When you think about what kind of therapy will help your child improve their occupational, physical and speech skills, your first thought probably isn’t about hippos. At Building Futures, our specialists use hippotherapy to engage and challenge our patients in a fun setting — but don’t worry, the mighty hippopotamus will not be joining us!

Hippotherapy is the use of horseback riding for therapeutic or rehabilitative treatment. The word hippotherapy comes from the Greek “hippos,” meaning horse, and “therapeuein,” meaning treat medically.

How Does Riding a Horse Help My Child?

Hippotherapy is provided by a qualified occupational, physical or speech therapist as part of your child’s treatment plan. It is a tool used in addition to the other activities your child’s therapist does during their sessions with the overall goal of improving your child’s independence and confidence.

If you have never ridden a horse, you may not realize how much motion they produce for the rider when they walk. In order to stay on the horse and maintain control of its movement, the rider needs to be able to balance and coordinate their own movements. The repetitive motion of the horse gives children the opportunity to practice their balance and postural control in a safe and fun way with the support of their therapist.

But hippotherapy is about much more than balance. It is an effective tool used to improve children’s abilities in the following areas:

  • Cognition
  • Gross motor skills
  • Fine motor skills
  • Speech
  • Language
  • Reflexes

In addition to riding the horse, your child will also get practice with following directions and caring for the horse. And one of the best benefits of this technique is that it takes place outside, which focuses the child’s attention outward on the horse, their therapist’s directions, and the nature around them. Getting the attention focused outward like this is an effective way of improving a person’s mood and confidence.

Lastly, the horses we use for hippotherapy sessions are specifically chosen to be calm and tolerant of children. In fact, the horses probably love these sessions just as much as the children do!

Does Hippotherapy Help with Sensory Input Difficulties?

Yes! There are many sensations that your child will experience when they participate in hippotherapy. These include the sights, sounds and smells typical of horse stables and the outdoors. It also includes touch, since riding and caring for a horse is a highly tactile experience. The common sensations your child will encounter include:

  • The horse’s coat and mane
  • Your child’s helmet
  • The saddle
  • The horse’s brush
  • The reins

The horse’s repetitive motion also provides consistent sensory and motor input, which can help improve sensory processing and neurological function.

Our professional therapists at Building Futures have found that our patients are highly motivated to accept sensory input during hippotherapy because the reward of riding and bonding with a horse is so appealing.

Interested in Hippotherapy for Your Child?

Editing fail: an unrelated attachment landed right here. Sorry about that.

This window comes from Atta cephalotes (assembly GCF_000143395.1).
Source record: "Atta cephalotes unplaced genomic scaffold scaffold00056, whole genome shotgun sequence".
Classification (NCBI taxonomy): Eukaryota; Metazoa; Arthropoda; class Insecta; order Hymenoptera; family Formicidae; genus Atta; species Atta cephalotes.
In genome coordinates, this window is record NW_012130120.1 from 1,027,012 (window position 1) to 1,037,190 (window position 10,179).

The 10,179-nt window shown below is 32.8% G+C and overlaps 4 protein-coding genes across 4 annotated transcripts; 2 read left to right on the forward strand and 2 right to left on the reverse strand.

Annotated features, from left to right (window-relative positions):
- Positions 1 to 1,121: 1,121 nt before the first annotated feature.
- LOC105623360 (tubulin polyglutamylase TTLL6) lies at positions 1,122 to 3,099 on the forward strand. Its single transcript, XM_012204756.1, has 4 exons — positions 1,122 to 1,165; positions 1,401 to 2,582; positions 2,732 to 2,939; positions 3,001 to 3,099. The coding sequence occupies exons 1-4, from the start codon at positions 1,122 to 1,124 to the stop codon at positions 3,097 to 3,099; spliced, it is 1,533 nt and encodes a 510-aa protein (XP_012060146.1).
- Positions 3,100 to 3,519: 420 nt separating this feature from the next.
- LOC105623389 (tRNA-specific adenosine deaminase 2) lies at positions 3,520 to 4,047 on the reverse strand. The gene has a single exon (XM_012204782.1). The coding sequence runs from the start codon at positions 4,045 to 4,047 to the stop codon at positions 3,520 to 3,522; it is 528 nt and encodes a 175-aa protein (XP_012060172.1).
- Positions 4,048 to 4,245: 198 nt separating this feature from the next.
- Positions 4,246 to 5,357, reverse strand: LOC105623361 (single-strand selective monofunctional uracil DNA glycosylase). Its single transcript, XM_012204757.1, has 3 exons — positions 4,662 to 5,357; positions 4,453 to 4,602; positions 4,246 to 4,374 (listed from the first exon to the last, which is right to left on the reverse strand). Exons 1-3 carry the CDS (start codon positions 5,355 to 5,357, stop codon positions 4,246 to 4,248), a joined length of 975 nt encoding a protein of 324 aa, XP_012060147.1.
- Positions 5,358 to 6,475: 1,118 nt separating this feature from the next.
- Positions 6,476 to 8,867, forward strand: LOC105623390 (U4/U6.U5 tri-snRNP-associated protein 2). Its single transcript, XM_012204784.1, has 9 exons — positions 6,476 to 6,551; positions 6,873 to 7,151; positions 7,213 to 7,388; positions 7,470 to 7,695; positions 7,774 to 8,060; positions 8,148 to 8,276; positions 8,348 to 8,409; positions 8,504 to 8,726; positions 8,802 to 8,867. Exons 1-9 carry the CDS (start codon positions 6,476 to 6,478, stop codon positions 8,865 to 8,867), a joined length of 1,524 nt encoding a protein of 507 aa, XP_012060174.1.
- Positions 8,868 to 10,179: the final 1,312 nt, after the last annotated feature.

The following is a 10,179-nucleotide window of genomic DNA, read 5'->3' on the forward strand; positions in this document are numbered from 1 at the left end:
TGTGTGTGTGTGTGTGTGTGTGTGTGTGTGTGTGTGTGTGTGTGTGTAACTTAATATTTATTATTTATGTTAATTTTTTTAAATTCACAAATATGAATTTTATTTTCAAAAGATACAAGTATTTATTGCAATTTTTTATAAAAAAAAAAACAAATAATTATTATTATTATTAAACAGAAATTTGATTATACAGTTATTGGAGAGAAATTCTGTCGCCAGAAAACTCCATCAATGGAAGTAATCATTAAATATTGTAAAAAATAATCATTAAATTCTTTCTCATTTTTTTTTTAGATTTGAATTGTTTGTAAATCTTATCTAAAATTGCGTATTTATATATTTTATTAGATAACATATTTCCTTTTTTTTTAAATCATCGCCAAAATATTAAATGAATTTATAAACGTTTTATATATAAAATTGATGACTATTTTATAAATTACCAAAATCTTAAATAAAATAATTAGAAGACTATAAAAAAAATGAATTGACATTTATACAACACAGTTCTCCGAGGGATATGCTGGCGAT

Hippotherapy is a tool used in tandem with occupational, physical and speech therapies, which means it can improve the same conditions that are treated by those therapies. Your child may benefit from hippotherapy if they have:

  • Cerebral palsy
  • Autism
  • Sensory processing difficulties
  • Genetic conditions
  • Muscular dystrophy
  • ADHD
  • And much more

If you are interested in hippotherapy for your child, our therapists will be happy to answer any questions you might have about adding this tool to your child’s current therapy.

Why You Should Choose Us

At Building Futures, we believe that every child deserves the opportunity to become as independent as possible, no matter their circumstances in life. We work to empower children and families every day with encouragement, support and tools to help them succeed in their goals. Our team truly believes that we can help children build a better future for themselves, one step at a time.

If your child is living with a condition that impacts their daily life, we want to help!

Call our office to learn how hippotherapy can help your child achieve more independence and control in their life. You want the best for your child and so do we. The first step toward building their better future is to call and schedule your appointment. Call us today!

Monroe: 318-388-8414

Ruston: 318-255-7550

Interested in Becoming a Sponsor for the Building Futures Children?

Building Futures Pediatric Therapy has teamed up with a wonderful non-profit organization, Outdoor Wilderness Learning (OWL) Equine Center to provide horses, a leader, and side walkers all needed for the safety of the children. All money donated will go towards the facility fee at the OWL Equine Center. Your donation would take away the financial burden that some of our parent’s face by covering the fee needed to attend these services. When you become a sponsor, you are not only helping children, but you are supporting local business!

For more information, click on the button below.

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I sit in the lobby I can’t tell you I have seen almost every therapist they are very patient sweet loving kind understanding . Their best interest is the kids . They can some times have children more difficult but still show the love of God and and their hearts are so open and love each and every family. I know chase has been blessing to our family Rodney loves him and connects with him well thank you Jesus building futures keep striving to be the best and be more like Jesus and God will bless this company more than you can imagine not to mention how family Amy the recipients they are supper helpful and nice